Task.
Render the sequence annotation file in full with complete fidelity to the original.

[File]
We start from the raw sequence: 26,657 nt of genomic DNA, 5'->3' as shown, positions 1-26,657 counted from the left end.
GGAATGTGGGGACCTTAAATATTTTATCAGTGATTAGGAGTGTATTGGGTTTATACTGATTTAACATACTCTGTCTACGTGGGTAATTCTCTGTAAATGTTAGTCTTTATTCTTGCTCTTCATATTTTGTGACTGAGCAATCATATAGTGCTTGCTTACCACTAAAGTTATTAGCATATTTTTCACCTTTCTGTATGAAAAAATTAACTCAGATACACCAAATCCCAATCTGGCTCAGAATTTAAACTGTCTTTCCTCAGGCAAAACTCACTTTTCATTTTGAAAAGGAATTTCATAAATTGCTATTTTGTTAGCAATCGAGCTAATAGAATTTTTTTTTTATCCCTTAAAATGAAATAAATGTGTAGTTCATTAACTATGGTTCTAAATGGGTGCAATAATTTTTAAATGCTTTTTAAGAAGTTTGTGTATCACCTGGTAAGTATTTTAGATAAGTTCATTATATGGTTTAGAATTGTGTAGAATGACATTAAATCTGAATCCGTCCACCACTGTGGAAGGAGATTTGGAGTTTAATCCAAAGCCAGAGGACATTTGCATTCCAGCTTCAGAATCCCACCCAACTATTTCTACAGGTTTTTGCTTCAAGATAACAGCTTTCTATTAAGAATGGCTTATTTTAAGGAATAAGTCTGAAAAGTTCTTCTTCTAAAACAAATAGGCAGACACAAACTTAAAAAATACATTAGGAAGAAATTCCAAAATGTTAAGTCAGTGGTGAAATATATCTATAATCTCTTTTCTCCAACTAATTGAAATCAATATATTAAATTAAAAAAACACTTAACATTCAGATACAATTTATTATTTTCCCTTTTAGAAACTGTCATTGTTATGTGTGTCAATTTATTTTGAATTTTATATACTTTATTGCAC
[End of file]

We start from the raw sequence: 26,657 nt of genomic DNA, 5'->3' as shown, positions 1-26,657 counted from the left end.
GGAATGTGGGGACCTTAAATATTTTATCAGTGATTAGGAGTGTATTGGGTTTATACTGATTTAACATACTCTGTCTACGTGGGTAATTCTCTGTAAATGTTAGTCTTTATTCTTGCTCTTCATATTTTGTGACTGAGCAATCATATAGTGCTTGCTTACCACTAAAGTTATTAGCATATTTTTCACCTTTCTGTATGAAAAAATTAACTCAGATACACCAAATCCCAATCTGGCTCAGAATTTAAACTGTCTTTCCTCAGGCAAAACTCACTTTTCATTTTGAAAAGGAATTTCATAAATTGCTATTTTGTTAGCAATCGAGCTAATAGAATTTTTTTTTTATCCCTTAAAATGAAATAAATGTGTAGTTCATTAACTATGGTTCTAAATGGGTGCAATAATTTTTAAATGCTTTTTAAGAAGTTTGTGTATCACCTGGTAAGTATTTTAGATAAGTTCATTATATGGTTTAGAATTGTGTAGAATGACATTAAATCTGAATCCGTCCACCACTGTGGAAGGAGATTTGGAGTTTAATCCAAAGCCAGAGGACATTTGCATTCCAGCTTCAGAATCCCACCCAACTATTTCTACAGGTTTTTGCTTCAAGATAACAGCTTTCTATTAAGAATGGCTTATTTTAAGGAATAAGTCTGAAAAGTTCTTCTTCTAAAACAAATAGGCAGACACAAACTTAAAAAATACATTAGGAAGAAATTCCAAAATGTTAAGTCAGTGGTGAAATATATCTATAATCTCTTTTCTCCAACTAATTGAAATCAATATATTAAATTAAAAAAACACTTAACATTCAGATACAATTTATTATTTTCCCTTTTAGAAACTGTCATTGTTATGTGTGTCAATTTATTTTGAATTTTATATACTTTATTGCAC